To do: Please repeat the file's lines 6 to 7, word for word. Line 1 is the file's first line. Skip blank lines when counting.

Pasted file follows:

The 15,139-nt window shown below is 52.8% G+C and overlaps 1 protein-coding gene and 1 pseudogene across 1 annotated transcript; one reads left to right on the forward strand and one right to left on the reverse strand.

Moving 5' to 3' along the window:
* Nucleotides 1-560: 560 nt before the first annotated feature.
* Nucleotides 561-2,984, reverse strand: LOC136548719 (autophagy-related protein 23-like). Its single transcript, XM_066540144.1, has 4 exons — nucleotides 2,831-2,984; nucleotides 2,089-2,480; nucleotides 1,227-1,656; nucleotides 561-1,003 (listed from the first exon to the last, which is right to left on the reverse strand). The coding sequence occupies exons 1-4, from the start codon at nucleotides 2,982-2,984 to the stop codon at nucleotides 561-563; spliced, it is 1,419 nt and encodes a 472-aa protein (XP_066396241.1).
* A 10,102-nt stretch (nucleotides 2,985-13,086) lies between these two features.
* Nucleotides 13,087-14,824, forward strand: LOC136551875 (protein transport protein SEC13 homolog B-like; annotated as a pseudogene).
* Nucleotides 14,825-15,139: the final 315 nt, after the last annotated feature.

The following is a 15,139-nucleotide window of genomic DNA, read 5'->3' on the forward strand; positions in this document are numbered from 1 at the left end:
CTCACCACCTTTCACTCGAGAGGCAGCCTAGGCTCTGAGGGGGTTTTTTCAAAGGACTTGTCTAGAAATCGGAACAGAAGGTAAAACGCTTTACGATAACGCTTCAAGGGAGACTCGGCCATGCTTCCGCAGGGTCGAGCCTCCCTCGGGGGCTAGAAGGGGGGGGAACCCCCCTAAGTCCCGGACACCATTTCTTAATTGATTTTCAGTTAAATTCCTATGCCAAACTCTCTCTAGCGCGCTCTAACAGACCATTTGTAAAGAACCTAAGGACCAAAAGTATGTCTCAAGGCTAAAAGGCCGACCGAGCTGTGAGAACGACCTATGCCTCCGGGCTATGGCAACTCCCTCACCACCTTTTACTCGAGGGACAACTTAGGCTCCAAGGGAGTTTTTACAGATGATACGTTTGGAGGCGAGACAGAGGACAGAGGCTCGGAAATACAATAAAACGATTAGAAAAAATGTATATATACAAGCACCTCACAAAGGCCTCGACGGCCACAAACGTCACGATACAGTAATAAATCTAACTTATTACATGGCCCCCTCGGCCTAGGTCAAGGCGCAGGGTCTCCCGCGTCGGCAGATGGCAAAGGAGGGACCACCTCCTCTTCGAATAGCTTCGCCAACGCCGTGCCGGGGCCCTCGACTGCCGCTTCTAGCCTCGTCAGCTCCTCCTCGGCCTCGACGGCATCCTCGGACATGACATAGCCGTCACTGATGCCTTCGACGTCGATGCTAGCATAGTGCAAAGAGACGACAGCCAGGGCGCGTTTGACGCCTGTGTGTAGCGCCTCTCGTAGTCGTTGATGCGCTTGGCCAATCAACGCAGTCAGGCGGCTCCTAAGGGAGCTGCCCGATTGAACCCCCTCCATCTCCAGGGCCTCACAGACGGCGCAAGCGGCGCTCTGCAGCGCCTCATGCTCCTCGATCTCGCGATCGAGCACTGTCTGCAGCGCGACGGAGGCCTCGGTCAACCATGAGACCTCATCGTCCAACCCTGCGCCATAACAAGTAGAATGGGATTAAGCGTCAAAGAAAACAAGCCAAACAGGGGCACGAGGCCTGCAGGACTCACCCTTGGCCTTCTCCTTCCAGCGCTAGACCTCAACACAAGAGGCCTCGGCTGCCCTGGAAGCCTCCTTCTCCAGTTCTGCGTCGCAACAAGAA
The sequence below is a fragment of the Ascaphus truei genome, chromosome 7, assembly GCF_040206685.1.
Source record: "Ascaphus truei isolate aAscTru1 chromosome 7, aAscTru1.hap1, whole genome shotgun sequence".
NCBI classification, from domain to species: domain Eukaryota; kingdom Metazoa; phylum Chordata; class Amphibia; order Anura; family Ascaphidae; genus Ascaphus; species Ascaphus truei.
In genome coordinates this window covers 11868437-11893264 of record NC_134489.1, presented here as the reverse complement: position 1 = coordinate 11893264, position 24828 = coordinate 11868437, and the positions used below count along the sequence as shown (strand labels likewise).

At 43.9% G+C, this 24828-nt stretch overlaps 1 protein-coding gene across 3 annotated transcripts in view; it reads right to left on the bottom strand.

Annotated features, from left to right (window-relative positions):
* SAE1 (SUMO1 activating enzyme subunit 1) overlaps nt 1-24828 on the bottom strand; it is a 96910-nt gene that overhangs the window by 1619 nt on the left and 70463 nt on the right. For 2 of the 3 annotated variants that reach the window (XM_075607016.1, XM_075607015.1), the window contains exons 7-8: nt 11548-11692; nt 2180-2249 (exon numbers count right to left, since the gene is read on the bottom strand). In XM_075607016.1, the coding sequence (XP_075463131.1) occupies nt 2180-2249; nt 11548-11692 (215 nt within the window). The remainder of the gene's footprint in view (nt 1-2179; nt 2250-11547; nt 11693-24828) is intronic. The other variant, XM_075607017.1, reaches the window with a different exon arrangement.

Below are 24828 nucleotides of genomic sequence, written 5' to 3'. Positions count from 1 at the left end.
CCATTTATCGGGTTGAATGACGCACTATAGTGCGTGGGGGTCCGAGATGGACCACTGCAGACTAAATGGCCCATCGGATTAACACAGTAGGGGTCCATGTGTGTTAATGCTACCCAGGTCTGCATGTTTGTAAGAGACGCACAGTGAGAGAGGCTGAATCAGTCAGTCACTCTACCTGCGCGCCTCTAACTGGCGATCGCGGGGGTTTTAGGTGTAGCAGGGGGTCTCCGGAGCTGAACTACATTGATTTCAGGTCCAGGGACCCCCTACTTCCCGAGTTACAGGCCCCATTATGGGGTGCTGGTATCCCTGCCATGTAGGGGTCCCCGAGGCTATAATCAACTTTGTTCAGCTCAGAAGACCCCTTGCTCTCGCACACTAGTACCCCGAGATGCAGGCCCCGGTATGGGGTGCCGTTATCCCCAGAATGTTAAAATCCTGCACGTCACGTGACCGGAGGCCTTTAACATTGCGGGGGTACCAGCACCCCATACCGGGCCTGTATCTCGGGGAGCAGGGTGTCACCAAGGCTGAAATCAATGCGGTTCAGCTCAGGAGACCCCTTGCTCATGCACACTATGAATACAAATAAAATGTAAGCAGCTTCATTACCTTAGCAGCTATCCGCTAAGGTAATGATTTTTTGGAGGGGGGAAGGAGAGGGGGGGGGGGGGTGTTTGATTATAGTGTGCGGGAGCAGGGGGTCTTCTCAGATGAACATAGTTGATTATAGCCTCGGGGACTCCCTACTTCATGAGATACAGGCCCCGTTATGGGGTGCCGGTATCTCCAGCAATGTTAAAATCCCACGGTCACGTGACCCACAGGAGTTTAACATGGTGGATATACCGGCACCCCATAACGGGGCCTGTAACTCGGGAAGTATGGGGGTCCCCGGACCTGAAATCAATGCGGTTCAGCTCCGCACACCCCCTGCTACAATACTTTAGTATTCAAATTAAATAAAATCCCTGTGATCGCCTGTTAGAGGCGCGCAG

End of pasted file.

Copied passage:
* Nucleotides 13,087-14,824, forward strand: LOC136551875 (protein transport protein SEC13 homolog B-like; annotated as a pseudogene).
* Nucleotides 14,825-15,139: the final 315 nt, after the last annotated feature.